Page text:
Physicians report feeling moral distress over hospital policies that force inadequate care based on immigration status

Clinicians in safety-net hospitals describe feeling moral distress and being driven toward professional burnout because of policies that prevent them from performing hemodialysis to undocumented immigrants, except in the case of an emergency. Being forced to provide inferior care due to the patient's immigration status was a significant burden to the clinicians who reported feeling a sense of admiration for these patients and a desire to advocate on their behalf. Findings from a qualitative study are published in Annals of Internal Medicine.

In the U.S., nearly half of with end-stage kidney disease receive hemodialysis only when they are evaluated in an emergency department and are found to have life-threatening renal failure. This type of "emergency-only" hemodialysis, or EOHD, is nearly 4 times more costly than regularly scheduled hemodialysis and has a 14-fold higher mortality rate. This approach to care is distressing for the patient, but little is known about how it affects the clinician.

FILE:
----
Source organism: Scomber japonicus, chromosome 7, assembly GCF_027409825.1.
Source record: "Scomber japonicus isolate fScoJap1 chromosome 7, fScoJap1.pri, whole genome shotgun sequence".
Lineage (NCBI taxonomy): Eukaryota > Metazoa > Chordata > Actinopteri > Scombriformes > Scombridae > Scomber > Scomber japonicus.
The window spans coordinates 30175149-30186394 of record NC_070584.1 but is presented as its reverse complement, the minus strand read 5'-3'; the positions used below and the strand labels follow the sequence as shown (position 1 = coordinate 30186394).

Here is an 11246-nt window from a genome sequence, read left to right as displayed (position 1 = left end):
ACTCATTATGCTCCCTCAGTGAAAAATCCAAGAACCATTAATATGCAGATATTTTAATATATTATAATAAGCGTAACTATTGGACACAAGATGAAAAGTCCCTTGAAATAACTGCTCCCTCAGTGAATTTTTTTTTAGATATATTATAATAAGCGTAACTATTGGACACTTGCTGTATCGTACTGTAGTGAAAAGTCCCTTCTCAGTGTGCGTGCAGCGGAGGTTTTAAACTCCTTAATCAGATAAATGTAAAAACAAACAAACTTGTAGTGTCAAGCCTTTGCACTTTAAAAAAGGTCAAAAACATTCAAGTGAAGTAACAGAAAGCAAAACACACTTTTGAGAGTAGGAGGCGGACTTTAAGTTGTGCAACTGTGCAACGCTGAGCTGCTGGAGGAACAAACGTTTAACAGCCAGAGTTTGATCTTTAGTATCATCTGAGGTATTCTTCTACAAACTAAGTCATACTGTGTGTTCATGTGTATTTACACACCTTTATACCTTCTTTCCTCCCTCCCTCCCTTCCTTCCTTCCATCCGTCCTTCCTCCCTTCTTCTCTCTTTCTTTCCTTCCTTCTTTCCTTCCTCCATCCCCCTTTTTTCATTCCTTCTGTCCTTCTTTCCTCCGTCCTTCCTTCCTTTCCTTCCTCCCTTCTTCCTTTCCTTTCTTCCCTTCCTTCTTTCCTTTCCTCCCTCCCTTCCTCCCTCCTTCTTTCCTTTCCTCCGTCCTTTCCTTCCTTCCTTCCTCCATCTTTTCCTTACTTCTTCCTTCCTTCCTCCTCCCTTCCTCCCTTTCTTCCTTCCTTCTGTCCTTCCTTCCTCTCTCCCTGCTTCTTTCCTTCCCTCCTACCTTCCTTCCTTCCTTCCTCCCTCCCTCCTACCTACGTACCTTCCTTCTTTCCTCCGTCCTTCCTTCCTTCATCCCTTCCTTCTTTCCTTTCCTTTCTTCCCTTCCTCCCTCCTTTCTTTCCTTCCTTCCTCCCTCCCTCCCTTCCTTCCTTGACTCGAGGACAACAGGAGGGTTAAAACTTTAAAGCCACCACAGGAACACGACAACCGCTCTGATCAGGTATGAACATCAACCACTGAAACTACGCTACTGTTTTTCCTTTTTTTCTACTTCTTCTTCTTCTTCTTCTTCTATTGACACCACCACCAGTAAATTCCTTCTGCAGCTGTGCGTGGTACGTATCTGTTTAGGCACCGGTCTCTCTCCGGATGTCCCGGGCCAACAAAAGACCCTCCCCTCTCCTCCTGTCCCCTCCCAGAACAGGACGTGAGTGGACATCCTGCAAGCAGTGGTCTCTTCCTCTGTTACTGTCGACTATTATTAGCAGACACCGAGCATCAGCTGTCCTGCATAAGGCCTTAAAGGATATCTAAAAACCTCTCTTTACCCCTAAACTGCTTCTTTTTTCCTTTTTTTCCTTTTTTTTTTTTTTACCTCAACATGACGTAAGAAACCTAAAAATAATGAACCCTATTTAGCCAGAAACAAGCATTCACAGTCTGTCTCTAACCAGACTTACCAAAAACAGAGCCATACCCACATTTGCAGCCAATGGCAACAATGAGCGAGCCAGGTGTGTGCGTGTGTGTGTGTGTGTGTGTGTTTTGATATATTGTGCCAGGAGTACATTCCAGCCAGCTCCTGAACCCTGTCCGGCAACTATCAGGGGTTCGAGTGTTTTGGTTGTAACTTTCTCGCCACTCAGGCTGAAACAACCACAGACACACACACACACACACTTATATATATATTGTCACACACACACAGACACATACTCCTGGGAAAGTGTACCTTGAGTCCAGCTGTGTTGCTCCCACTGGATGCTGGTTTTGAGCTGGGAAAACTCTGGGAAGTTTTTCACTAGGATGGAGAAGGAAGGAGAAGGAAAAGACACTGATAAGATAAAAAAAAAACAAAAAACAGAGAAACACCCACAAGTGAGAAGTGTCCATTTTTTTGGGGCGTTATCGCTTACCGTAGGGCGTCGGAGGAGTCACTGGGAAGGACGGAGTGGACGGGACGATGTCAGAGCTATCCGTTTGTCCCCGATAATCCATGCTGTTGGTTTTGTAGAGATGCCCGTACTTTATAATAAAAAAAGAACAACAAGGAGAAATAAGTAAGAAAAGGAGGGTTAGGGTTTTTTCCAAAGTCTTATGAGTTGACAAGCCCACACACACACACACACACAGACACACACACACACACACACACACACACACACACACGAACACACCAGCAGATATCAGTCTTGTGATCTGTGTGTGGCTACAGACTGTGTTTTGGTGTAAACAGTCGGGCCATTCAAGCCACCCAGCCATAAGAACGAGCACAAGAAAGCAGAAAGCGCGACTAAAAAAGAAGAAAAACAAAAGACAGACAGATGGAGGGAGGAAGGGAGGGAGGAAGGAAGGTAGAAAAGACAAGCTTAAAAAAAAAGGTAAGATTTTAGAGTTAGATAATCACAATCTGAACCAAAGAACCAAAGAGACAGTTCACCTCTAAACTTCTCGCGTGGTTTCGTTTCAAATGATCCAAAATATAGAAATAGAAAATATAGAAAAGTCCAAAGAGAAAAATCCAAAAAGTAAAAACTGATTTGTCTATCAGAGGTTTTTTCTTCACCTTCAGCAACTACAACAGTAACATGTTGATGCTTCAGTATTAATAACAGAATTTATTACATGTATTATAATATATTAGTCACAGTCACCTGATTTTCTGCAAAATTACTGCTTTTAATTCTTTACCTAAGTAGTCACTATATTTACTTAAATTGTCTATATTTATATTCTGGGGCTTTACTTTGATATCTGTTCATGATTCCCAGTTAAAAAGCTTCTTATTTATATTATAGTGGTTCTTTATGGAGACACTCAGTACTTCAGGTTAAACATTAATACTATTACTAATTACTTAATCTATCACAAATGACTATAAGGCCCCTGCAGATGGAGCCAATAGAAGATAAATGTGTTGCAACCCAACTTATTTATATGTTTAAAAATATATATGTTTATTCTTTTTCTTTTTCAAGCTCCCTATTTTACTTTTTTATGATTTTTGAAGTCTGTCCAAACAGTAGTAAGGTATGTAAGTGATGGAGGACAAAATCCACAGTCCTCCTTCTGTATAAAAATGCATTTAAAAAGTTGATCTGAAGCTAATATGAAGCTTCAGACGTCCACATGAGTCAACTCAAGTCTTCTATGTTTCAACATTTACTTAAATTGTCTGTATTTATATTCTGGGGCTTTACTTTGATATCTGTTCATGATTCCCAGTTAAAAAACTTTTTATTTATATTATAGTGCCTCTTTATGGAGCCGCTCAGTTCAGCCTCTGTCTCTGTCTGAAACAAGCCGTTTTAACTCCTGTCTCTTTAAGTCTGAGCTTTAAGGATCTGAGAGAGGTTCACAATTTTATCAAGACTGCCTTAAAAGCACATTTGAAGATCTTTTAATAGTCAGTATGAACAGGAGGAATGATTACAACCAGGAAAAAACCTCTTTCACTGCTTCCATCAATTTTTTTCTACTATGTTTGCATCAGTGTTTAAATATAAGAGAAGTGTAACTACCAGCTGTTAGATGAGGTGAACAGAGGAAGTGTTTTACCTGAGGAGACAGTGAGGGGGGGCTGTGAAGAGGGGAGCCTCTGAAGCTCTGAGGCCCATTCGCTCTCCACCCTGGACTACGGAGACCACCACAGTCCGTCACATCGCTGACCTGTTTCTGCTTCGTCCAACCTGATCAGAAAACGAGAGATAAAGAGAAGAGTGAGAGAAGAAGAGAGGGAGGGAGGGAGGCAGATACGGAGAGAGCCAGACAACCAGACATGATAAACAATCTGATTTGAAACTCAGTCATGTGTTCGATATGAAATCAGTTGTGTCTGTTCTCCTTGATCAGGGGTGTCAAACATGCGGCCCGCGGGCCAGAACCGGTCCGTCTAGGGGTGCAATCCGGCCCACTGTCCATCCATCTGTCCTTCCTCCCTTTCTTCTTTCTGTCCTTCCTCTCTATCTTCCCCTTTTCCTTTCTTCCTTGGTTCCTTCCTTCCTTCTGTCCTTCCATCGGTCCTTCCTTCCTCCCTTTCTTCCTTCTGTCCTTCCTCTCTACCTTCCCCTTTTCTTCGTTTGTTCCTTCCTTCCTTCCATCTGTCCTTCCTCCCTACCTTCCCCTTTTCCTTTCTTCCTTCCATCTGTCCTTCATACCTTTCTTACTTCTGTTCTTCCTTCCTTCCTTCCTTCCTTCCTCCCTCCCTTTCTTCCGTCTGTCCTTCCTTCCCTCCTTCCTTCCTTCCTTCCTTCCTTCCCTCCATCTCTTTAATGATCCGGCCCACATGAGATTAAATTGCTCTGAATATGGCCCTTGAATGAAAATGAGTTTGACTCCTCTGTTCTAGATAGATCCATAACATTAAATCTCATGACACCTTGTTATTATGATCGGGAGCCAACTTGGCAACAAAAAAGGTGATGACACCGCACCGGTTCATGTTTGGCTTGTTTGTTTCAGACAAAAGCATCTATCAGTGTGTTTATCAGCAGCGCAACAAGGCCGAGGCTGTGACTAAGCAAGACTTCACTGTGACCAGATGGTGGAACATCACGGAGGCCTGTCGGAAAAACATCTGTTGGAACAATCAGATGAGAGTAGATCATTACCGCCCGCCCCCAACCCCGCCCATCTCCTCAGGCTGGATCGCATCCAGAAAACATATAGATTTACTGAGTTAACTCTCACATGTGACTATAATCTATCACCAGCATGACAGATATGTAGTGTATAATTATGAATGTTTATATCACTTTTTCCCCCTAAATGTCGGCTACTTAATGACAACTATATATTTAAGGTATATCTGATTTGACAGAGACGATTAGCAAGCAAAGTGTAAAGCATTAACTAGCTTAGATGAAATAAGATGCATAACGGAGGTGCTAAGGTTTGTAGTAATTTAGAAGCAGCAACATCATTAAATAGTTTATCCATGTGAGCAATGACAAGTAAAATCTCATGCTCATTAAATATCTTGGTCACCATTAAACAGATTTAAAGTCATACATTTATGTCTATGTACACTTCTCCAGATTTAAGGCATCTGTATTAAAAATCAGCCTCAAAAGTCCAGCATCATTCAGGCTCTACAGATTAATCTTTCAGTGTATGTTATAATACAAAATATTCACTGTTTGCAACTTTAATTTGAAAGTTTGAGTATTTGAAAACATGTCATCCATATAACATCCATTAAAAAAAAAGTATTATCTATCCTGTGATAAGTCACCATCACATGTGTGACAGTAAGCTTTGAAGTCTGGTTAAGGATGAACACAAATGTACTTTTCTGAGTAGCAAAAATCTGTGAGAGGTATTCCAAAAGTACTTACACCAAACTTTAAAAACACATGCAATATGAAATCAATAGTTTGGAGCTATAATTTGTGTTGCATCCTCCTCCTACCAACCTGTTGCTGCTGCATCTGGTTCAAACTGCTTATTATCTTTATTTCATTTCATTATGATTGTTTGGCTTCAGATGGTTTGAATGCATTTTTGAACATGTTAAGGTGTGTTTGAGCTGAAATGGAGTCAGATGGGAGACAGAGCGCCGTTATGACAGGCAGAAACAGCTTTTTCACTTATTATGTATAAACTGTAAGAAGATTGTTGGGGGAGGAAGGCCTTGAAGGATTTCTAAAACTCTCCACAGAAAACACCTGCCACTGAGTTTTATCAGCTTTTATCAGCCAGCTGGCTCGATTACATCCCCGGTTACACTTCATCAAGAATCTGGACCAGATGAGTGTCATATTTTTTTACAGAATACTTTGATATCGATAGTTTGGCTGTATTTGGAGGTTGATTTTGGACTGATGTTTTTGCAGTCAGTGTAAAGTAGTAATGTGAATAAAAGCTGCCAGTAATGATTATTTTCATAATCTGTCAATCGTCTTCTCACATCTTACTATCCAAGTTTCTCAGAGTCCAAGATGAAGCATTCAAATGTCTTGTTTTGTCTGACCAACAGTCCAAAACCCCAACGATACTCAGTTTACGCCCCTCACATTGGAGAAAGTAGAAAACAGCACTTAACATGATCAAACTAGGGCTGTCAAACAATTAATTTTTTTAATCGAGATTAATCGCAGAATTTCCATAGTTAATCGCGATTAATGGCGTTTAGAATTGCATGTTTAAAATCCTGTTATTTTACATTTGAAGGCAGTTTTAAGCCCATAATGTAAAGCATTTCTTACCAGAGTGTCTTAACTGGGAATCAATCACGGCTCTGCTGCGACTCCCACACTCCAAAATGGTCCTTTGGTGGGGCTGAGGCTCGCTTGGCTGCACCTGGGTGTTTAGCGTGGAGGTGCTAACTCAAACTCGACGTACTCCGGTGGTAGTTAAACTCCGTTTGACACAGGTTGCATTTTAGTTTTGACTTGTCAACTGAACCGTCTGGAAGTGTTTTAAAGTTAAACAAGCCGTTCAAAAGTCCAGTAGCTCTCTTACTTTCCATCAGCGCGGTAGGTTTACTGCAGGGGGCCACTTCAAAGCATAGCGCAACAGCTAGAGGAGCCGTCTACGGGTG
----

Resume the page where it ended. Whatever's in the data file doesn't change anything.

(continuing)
Researchers from the University of Colorado interviewed 50 interdisciplinary in a safety-net hospital in Denver, Colorado to determine how physicians feel about emergency-only hemodialysis. The clinicians reported that they felt emotionally and physically exhausted by daily organizational and system-level barriers to providing care. In addition, they were troubled by witnessing unnecessary suffering and high mortality. In their paper, the researchers identified and explained four high-level themes that emerged from their interviews: drivers of professional burnout, from propagating injustice, confusing and perverse financial incentives, and inspiration toward advocacy.

The researchers conclude that emergency-only hemodialysis is harmful to and is also harmful to clinicians that are forced to provide inadequate care to their patients. The burden on clinicians of providing emergency-only hemodialysis should inform policy discussions and systemic approaches to support provision of an adequate standard of care to all patients with end-stage renal disease.

More information: Study:


Journal information: Annals of Internal Medicine
Citation: Physicians report feeling moral distress over hospital policies that force inadequate care based on immigration status (2018, May 21) retrieved 22 May 2024 from
This document is subject to copyright. Apart from any fair dealing for the purpose of private study or research, no part may be reproduced without the written permission. The content is provided for information purposes only.

Explore further

Researchers study care for undocumented immigrants with kidney failure


Feedback to editors